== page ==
Learning to Improvise The Music of Music Therapy: Freedom and Transformations
This week I am attending the Italian Music Therapy Conference in Trapani, Sicily. The Italian Association of Professional Music Therapists (AIM) is hosting the general assembly of the European Music Therapy Confederation (EMTC). The focus of the conference is ‘the music of music therapy’, thus my research topic – investigating how musicians and music therapists learn to improvise is very appropriate.
The phenomenological arts based study, involving 10 music therapy and postgraduate music students, looks into the lived experience of learning to improvise. Through a series of interviews and improvisations with my participants, I have investigated their first, special and current experiences in improvised music.
An important aspect of the project has been actually making music and improvising with my participants, which has given a richness and depth of quality to the data which words alone could not convey. Out of each improvisation I have created hand-drawn visual interpretations or graphic scores. These scores have been sent back to the participants, with the audio recording, for additional comments, creating new data. I intend to show some extracts of these scores in Trapani (see example below):
The score above reads clockwise, the shapes are overlapping to show sounds occupy the same temporal space. It was created through free-drawing and then building a repertoire of shapes to donate different textures and musical events. Participants responses to the scores have been varied, with some adding many more extra comments, and others simply sending the score back with no further comments.
Learning to improvise can be construed as a misnomer, ‘how can you learn to improvise?’ But it can be thought about as a process in music which engenders social, cognitive, emotional and physical engagement (Rose, 2017). It is a complex multi-layered process.
I will be presenting a poster looking at the theme of freedom and transformations, which has been particularly prevalent in the PhD data analysed so far (using Interpretative Phenomenological Analysis). Participants have described learning to improvise (in music in general and in music therapy) as: eliciting feelings of personal freedom; as a means of relating to music more creatively; transforming their view of music or helping them to increase in social confidence. One student described to me their struggle to ‘re-learn’ improvisation skills on a music therapy course, and how improvisation in music therapy had challenged their pre-conceptions. A particular quote that stands out, is that of a participant relating to his first experiences in improvising on placement in music therapy, as alike to ‘giving away the freedom’. He had experienced feelings of personal freedom and liberation when he had first began to improvise, then when he played with clients he felt as if he was ‘giving away the freedom’. I am very curious about this phrase, and as I enter into the next stage of my PhD, shall continue to wonder and ponder on its meaning.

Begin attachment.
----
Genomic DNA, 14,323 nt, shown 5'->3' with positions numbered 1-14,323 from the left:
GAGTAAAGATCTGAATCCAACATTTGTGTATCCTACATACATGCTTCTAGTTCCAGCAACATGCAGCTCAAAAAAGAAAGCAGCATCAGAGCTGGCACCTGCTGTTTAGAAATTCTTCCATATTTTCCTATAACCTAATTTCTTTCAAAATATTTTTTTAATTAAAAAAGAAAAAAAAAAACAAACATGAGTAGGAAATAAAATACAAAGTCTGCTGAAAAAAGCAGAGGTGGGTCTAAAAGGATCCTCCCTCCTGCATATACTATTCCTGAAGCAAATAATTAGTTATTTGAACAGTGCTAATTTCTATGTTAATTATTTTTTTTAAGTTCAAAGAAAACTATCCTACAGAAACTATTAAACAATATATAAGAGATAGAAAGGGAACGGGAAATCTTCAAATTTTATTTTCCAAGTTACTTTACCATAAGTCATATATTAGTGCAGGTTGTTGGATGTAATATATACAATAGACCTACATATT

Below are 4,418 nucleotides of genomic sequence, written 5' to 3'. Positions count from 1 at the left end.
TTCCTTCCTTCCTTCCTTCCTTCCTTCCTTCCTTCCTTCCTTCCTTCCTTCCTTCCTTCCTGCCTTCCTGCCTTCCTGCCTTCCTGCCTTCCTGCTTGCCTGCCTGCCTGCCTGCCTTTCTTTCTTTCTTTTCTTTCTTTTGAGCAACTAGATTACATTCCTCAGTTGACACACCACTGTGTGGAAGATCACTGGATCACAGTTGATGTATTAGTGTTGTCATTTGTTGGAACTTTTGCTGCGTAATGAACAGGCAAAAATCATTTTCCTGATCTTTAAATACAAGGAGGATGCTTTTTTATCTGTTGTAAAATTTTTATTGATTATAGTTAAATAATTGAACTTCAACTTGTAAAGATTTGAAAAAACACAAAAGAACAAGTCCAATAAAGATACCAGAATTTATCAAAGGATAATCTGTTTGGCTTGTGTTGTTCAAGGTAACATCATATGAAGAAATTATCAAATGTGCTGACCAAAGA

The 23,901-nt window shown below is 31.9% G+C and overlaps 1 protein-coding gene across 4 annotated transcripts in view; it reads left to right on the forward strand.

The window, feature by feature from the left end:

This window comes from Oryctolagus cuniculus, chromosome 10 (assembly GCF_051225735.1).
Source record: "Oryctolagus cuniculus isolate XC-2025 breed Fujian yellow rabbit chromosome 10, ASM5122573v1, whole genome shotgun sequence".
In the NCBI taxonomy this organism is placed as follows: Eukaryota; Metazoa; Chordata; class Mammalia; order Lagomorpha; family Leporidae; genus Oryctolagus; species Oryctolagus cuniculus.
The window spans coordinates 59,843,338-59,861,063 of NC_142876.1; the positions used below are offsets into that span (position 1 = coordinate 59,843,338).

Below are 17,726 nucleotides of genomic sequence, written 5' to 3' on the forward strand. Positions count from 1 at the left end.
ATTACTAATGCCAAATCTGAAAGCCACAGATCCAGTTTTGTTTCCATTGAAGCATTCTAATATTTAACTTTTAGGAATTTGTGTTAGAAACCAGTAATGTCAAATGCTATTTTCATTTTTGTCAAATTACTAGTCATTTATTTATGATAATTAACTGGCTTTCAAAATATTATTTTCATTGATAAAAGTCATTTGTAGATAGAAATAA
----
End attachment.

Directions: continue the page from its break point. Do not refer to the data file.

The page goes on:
It is clear that improvisation in music is not straight forward, but involves many layers, and suggests different ways of being in music. I hope to uncover the understanding of some of these layers as the PhD project progresses.